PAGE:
myths about sun damage

Lane Wells, AXA Health Registered Nurse

5 myths about sun damage

Sun damage myths

19 April 2022

Getting outdoors and soaking up those rays, when the sun does decide to come out, is common practice amongst many of us. Whether it’s taking a summer holiday or sunbathing in the garden, the sunlight can do wonders for our mental wellbeing but are you aware of the damage the sun can cause us if we don’t take precautions?

Too much exposure to UV rays (a source of energy released naturally by the sun and artificially from sunbeds) can damage the DNA in your skin cells and potentially lead to skin cancer. In fact, according to the latest stats from Cancer Research UK: “There are around 16,700 new melanoma skin cancer cases in the UK every year”1 with cases predicted to reach 19,513 by 2025.2

We’re taking a look at some common misconceptions when it comes to the sun and the damage it can cause; so that the next time you head out to top up the tan you’re well equipped on how to do it safely.

Read more: Top tips for sun protection

Top 5 sun myths

It doesn’t matter what time I’m out in the sun

Unfortunately, it does matter when you should and shouldn’t be out in the sun. In the UK, between 11am and 3pm the sun is at its hottest and you should ideally be heading for shade during this time, or at least making sure you’re covering up and using sunscreen.

Cancer Research UK say: “Up to 9 in 10 cases of melanoma skin cancer could be prevented by enjoying the sun safely. So, whether you’re working outside, doing the gardening or sitting in the park, it’s important to be sun smart.”3

A simple way to find out when the sun's rays are at their strongest is to look at your shadow - if it’s shorter than your height this means that the sun's UV rays are strong.

It’s a cloudy day, I won’t burn

UV rays can indeed get through clouds, in fact over 90% can, so the chance of getting sunburnt is still very much possible. Sunscreen should still be used to help protect your skin and reduce the risk of sun damage.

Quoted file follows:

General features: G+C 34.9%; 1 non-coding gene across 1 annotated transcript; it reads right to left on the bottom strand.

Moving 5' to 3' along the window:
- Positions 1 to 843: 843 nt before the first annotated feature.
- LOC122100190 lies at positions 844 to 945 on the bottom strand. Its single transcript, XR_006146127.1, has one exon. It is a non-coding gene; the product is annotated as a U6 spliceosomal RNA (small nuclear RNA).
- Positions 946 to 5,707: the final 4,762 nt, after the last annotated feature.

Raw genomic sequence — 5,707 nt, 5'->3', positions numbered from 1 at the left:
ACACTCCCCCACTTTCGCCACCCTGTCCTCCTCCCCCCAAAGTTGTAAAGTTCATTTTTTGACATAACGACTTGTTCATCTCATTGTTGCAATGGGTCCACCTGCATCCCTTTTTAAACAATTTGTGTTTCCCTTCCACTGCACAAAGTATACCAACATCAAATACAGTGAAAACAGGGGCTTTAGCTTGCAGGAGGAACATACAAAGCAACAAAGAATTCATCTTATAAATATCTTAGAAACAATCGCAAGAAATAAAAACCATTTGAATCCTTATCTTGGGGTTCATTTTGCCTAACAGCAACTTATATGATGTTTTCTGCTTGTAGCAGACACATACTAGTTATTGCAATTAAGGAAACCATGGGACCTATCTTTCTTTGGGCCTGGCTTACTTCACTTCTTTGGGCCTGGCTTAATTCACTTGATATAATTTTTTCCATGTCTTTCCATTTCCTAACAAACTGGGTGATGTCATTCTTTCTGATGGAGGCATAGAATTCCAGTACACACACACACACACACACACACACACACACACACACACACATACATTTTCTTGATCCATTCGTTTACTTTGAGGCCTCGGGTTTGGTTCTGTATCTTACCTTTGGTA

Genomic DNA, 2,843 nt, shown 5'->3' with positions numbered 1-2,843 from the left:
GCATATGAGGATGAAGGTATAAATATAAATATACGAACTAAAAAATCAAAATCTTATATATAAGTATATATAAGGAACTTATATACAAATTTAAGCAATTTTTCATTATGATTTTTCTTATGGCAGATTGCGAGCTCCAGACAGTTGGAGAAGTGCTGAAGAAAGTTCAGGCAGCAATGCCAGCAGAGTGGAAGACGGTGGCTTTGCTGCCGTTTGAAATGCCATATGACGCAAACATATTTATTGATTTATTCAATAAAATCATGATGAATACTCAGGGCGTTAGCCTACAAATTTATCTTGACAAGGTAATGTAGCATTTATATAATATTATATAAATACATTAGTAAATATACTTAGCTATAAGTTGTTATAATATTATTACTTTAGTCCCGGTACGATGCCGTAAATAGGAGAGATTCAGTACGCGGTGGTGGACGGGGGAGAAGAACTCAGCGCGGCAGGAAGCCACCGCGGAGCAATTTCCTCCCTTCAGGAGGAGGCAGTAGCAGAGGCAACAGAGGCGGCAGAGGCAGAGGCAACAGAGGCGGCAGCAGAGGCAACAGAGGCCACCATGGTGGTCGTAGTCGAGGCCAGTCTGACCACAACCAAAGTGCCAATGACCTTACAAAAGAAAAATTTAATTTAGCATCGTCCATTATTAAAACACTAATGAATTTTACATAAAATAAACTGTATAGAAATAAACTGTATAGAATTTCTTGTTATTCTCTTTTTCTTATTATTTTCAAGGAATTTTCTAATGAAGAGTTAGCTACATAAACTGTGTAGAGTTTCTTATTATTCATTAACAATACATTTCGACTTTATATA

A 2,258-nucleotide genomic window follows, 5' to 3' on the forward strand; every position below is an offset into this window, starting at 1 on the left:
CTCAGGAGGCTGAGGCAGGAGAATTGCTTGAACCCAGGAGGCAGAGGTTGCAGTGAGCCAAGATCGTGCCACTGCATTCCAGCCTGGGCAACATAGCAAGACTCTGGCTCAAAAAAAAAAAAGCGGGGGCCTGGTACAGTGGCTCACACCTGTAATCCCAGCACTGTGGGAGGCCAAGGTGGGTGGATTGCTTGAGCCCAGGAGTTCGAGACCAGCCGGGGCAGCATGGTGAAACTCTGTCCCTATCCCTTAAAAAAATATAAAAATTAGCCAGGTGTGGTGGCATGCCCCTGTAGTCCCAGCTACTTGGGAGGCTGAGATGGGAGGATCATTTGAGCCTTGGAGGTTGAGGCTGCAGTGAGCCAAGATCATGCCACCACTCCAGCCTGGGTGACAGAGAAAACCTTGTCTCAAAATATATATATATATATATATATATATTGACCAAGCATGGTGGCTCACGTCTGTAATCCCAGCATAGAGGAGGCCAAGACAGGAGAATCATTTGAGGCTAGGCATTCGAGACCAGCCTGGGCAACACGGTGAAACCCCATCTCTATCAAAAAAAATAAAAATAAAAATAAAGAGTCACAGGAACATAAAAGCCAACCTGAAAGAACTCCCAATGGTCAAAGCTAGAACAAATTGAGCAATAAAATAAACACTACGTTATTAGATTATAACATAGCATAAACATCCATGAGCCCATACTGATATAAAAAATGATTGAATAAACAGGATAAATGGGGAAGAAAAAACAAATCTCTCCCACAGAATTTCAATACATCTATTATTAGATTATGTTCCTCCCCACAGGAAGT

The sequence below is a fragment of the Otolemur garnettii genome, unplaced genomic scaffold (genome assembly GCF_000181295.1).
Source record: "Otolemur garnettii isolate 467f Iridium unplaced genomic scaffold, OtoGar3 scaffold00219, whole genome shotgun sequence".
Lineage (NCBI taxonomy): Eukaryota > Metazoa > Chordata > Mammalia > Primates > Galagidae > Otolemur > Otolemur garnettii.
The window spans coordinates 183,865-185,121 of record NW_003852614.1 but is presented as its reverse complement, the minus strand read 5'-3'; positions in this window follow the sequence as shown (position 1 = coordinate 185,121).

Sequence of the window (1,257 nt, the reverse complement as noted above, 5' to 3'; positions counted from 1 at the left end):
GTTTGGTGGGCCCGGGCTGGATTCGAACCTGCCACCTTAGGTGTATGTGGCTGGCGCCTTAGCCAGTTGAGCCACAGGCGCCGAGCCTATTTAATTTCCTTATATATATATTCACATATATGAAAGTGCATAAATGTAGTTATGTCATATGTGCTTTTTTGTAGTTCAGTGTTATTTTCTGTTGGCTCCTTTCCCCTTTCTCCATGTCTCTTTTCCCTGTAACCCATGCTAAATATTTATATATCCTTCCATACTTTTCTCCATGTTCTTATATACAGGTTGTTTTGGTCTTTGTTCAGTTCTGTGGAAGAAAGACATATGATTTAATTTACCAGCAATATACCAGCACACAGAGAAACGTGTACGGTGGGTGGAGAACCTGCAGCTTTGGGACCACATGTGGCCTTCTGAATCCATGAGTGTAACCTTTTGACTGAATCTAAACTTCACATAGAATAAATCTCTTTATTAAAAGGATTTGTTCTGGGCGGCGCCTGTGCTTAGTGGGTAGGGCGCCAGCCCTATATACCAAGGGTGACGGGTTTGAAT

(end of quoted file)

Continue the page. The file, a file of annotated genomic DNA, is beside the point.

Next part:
If you have fair skin or if you burn very easily, you will need the highest level of protection. Even if your skin tends to tan rather than burn, it’s still important to take care in the sun and use sunscreen.

If you have naturally brown or black skin, the extra melanin pigment in the skin cells may provide a bit more protection against harm from UV rays but sun protection is still necessary.

Getting sunburn once or twice won’t hurt

Sunburn, just once every two years can triple your risk of melanoma skin cancer,4 so this myth is definitely not true. There are also some people who are at higher risk of skin damage and potentially skin cancer, these people should therefore be taking extra care when out in the sun:

  • have skin that burns easily
  • have light or fair skin, light hair or eyes
  • large amounts of moles or freckles
  • a history of sunburn
  • a family or personal history of skin cancer.

I’ve got a high SPF sunscreen on, so I don’t need to reapply as much

No sunscreen can provide all day protection. It needs to be reapplied regularly, as it can be easily washed, rubbed or sweated off. Even sunscreens that claim to be 'waterproof' should be reapplied after going in the water.

What to look for in a sunscreen:

  • A Sun Protection Factor (SPF) of at least 30 - the higher the factor of sunscreen the better.
  • Sunscreens with a star rating of four stars or more.
  • Sunscreens have a shelf life of two to three years – so make sure yours hasn’t gone past its expiry date.

Sunbeds are safer than sunbathing outside

Definitely not the case. The NHS say: “Sunbeds give out ultraviolet (UV) rays that increase your risk of developing both skin cancer (melanoma) and skin cancer (non-melanoma). Many sunbeds give out greater doses of UV rays than the midday tropical sun.”5

Ongoing concern about the use of sunbeds has led to the use of them being banned by law to anyone aged under-18 in the UK.  If you’re keen to have a tan, the safest way to achieve it is to use fake tan instead.

So, the next time you head out to enjoy the sunshine make sure you’re doing it safely, as it really isn’t worth the risk.

Further reading:

Sun damage: the risks and how to protect yourself

References:

  1. Melanoma skin cancer statistics – Cancer Research UK
  2. 2020 MELANOMA SKIN CANCER REPORT - World Health Organization (WHO)
  3. The UV index and sunburn risk – Cancer Research UK
  4. Who’s at risk of sunburn? – Cancer Research UK
  5. Are sunbeds safe? - NHS